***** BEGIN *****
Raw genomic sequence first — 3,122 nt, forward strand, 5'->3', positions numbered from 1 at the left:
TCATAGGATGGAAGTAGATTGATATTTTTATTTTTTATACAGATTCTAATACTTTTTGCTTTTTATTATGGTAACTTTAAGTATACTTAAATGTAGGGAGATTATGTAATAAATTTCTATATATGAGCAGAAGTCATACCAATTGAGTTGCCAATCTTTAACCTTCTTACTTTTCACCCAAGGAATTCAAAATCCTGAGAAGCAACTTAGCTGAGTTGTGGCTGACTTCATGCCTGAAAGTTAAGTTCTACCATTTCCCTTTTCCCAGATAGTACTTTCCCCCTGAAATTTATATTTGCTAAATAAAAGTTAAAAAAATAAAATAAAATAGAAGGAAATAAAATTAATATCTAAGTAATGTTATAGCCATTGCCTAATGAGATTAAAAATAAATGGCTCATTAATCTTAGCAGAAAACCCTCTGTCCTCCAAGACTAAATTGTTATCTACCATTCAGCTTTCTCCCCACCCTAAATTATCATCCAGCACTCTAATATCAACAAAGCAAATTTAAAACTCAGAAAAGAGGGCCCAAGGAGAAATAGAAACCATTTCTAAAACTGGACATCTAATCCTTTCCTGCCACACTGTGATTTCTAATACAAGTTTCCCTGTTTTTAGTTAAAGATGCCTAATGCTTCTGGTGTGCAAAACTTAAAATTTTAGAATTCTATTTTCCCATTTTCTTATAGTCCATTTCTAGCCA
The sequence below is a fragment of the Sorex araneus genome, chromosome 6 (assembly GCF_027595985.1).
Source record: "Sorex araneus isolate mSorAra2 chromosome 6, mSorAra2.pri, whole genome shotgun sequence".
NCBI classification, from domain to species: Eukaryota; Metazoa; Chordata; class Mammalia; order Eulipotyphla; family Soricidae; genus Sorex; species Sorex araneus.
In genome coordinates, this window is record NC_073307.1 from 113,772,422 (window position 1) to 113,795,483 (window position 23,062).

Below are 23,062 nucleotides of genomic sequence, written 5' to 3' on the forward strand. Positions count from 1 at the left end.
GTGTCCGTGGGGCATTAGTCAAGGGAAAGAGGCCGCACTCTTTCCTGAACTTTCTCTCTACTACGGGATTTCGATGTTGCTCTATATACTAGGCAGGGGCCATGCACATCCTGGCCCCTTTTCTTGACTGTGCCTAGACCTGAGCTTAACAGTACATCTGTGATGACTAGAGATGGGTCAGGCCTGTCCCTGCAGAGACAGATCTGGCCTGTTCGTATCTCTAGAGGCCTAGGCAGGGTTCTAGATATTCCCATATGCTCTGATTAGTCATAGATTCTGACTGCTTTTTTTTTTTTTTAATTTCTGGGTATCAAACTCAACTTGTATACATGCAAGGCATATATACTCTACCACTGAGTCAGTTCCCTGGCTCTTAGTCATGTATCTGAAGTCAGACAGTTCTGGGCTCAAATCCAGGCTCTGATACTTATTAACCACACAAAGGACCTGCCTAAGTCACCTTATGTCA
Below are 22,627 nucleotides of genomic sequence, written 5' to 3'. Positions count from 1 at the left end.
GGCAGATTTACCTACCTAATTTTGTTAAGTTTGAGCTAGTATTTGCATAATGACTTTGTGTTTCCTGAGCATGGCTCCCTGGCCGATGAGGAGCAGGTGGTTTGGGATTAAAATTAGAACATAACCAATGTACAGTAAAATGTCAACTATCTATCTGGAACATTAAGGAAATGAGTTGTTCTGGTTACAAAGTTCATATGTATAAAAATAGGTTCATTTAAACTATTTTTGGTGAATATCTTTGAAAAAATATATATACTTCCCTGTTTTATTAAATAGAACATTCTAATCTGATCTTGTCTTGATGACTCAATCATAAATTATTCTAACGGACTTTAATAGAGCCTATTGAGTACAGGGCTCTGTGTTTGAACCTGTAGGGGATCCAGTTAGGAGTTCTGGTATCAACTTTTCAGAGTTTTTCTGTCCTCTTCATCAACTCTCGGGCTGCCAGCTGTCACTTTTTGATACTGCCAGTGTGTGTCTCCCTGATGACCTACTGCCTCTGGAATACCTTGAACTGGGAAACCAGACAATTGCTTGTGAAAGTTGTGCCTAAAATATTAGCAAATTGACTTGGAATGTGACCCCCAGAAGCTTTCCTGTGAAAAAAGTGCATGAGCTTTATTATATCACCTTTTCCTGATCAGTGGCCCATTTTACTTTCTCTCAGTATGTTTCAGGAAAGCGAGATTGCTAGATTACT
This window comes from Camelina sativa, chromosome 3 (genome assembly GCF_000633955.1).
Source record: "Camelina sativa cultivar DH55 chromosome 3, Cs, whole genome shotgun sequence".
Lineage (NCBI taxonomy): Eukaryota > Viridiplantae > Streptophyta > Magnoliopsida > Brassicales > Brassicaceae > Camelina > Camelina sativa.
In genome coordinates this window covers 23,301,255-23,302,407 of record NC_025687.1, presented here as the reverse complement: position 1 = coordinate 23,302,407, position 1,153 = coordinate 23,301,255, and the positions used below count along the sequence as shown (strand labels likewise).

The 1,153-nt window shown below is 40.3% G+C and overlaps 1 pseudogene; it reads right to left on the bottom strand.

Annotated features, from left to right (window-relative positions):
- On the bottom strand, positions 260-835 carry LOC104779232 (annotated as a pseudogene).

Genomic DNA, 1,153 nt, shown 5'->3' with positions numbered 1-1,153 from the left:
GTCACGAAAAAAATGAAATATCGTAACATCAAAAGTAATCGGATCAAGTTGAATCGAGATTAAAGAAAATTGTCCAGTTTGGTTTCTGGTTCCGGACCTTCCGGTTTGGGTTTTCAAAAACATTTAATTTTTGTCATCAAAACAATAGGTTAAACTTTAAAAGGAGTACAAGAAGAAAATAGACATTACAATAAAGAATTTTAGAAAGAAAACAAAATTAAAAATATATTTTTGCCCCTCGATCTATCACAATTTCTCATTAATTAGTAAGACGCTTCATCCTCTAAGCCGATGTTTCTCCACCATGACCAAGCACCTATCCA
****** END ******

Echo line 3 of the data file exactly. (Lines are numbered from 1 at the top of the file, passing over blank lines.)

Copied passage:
The sequence below is a fragment of the Sorex araneus genome, chromosome 6 (assembly GCF_027595985.1).